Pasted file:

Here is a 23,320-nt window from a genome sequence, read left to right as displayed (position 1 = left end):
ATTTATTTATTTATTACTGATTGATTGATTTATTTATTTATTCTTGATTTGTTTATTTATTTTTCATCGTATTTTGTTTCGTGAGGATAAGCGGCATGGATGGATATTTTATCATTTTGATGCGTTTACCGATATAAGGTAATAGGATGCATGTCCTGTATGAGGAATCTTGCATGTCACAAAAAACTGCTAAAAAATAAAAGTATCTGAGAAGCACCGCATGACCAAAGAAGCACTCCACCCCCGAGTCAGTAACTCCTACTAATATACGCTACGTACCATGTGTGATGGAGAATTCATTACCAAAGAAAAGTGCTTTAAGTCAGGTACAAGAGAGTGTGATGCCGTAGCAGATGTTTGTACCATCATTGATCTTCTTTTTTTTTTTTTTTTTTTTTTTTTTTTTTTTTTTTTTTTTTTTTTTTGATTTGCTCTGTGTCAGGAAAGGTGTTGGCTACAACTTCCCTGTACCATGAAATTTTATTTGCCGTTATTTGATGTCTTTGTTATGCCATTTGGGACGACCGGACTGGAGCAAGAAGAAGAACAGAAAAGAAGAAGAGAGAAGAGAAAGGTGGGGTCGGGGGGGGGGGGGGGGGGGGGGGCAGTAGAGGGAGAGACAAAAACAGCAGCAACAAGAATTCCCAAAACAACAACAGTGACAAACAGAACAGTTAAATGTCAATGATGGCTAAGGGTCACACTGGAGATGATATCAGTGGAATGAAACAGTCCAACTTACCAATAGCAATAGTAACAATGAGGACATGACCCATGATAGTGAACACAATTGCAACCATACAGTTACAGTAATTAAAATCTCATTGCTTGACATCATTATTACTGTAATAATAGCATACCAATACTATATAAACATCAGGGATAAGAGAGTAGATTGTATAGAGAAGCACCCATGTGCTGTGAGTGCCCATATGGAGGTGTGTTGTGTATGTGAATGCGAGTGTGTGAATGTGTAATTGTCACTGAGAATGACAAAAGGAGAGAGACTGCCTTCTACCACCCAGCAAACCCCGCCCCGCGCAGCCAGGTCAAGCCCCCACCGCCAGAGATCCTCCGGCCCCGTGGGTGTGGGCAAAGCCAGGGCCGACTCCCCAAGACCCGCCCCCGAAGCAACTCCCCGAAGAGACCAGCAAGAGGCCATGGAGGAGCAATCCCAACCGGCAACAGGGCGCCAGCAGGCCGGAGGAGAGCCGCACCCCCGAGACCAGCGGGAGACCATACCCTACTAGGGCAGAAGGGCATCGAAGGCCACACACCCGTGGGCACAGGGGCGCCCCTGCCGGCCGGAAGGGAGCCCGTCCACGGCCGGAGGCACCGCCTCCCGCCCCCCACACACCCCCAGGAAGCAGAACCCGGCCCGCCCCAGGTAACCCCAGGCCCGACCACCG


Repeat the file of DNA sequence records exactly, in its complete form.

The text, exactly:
Here is a 23,320-nt window from a genome sequence, read left to right as displayed (position 1 = left end):
ATTTATTTATTTATTACTGATTGATTGATTTATTTATTTATTCTTGATTTGTTTATTTATTTTTCATCGTATTTTGTTTCGTGAGGATAAGCGGCATGGATGGATATTTTATCATTTTGATGCGTTTACCGATATAAGGTAATAGGATGCATGTCCTGTATGAGGAATCTTGCATGTCACAAAAAACTGCTAAAAAATAAAAGTATCTGAGAAGCACCGCATGACCAAAGAAGCACTCCACCCCCGAGTCAGTAACTCCTACTAATATACGCTACGTACCATGTGTGATGGAGAATTCATTACCAAAGAAAAGTGCTTTAAGTCAGGTACAAGAGAGTGTGATGCCGTAGCAGATGTTTGTACCATCATTGATCTTCTTTTTTTTTTTTTTTTTTTTTTTTTTTTTTTTTTTTTTTTTTTTTTTTGATTTGCTCTGTGTCAGGAAAGGTGTTGGCTACAACTTCCCTGTACCATGAAATTTTATTTGCCGTTATTTGATGTCTTTGTTATGCCATTTGGGACGACCGGACTGGAGCAAGAAGAAGAACAGAAAAGAAGAAGAGAGAAGAGAAAGGTGGGGTCGGGGGGGGGGGGGGGGGGGGGGGCAGTAGAGGGAGAGACAAAAACAGCAGCAACAAGAATTCCCAAAACAACAACAGTGACAAACAGAACAGTTAAATGTCAATGATGGCTAAGGGTCACACTGGAGATGATATCAGTGGAATGAAACAGTCCAACTTACCAATAGCAATAGTAACAATGAGGACATGACCCATGATAGTGAACACAATTGCAACCATACAGTTACAGTAATTAAAATCTCATTGCTTGACATCATTATTACTGTAATAATAGCATACCAATACTATATAAACATCAGGGATAAGAGAGTAGATTGTATAGAGAAGCACCCATGTGCTGTGAGTGCCCATATGGAGGTGTGTTGTGTATGTGAATGCGAGTGTGTGAATGTGTAATTGTCACTGAGAATGACAAAAGGAGAGAGACTGCCTTCTACCACCCAGCAAACCCCGCCCCGCGCAGCCAGGTCAAGCCCCCACCGCCAGAGATCCTCCGGCCCCGTGGGTGTGGGCAAAGCCAGGGCCGACTCCCCAAGACCCGCCCCCGAAGCAACTCCCCGAAGAGACCAGCAAGAGGCCATGGAGGAGCAATCCCAACCGGCAACAGGGCGCCAGCAGGCCGGAGGAGAGCCGCACCCCCGAGACCAGCGGGAGACCATACCCTACTAGGGCAGAAGGGCATCGAAGGCCACACACCCGTGGGCACAGGGGCGCCCCTGCCGGCCGGAAGGGAGCCCGTCCACGGCCGGAGGCACCGCCTCCCGCCCCCCACACACCCCCAGGAAGCAGAACCCGGCCCGCCCCAGGTAACCCCAGGCCCGACCACCG